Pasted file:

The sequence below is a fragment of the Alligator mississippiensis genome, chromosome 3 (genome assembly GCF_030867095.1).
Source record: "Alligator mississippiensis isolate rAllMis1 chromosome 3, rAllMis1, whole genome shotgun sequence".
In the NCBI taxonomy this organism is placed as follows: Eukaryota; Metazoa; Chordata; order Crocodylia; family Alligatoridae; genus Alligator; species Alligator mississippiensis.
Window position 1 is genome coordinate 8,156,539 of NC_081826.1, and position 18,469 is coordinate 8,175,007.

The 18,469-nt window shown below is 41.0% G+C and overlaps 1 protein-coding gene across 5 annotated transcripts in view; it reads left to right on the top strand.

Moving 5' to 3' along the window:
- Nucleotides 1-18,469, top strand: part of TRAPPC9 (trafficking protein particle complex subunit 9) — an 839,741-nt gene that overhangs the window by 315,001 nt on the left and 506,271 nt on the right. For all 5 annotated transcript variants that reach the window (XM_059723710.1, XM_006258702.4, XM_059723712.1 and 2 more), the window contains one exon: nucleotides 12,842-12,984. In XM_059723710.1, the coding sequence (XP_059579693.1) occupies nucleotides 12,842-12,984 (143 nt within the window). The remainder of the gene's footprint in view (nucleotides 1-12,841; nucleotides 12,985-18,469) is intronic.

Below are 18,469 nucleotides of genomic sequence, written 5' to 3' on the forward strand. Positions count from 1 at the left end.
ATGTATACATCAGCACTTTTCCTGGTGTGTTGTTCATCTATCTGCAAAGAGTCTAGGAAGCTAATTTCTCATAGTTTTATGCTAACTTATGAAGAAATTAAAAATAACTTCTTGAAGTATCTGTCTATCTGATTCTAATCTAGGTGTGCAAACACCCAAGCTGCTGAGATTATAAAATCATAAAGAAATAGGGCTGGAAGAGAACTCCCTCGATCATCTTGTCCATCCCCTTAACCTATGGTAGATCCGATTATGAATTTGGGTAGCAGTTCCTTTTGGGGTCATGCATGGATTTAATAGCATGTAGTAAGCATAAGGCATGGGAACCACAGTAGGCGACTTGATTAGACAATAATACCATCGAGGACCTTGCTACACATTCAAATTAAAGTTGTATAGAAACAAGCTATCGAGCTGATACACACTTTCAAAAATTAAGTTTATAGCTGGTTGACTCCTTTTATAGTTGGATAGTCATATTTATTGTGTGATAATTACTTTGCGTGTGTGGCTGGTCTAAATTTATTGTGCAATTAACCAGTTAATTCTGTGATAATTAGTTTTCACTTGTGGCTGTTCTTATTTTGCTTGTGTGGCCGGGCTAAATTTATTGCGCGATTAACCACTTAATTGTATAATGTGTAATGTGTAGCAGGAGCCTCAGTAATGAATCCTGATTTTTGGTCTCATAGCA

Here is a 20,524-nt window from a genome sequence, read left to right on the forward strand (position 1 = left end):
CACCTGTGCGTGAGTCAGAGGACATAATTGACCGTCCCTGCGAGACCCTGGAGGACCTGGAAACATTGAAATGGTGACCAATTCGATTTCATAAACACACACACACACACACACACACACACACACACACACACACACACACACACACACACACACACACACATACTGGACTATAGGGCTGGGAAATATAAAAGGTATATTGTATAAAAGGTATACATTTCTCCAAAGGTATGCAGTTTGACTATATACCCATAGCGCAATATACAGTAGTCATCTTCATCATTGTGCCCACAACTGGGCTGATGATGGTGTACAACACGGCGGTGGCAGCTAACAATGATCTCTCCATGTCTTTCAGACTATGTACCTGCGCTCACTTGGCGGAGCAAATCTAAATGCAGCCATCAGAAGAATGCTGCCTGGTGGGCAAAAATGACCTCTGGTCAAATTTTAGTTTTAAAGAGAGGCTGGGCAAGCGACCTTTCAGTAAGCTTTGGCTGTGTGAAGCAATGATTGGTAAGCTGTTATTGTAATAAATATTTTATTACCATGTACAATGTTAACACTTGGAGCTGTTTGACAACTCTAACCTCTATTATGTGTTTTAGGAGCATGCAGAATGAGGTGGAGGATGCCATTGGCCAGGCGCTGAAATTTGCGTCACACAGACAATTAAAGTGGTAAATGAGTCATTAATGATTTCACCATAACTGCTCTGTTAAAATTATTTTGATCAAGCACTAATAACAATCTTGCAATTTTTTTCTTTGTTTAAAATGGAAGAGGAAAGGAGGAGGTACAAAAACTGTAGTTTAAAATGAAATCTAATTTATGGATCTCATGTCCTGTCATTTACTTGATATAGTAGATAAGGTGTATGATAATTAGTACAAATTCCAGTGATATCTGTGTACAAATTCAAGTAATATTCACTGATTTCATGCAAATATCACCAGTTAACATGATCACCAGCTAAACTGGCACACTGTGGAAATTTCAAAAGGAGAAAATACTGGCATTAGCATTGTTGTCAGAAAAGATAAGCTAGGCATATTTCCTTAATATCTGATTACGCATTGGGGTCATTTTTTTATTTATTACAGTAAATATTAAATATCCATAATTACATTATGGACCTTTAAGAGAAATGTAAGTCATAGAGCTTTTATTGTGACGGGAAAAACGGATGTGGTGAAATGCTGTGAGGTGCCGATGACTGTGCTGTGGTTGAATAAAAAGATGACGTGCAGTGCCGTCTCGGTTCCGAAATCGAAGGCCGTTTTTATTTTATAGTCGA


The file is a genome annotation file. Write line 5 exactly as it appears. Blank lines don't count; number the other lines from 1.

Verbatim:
The 18,469-nt window shown below is 41.0% G+C and overlaps 1 protein-coding gene across 5 annotated transcripts in view; it reads left to right on the top strand.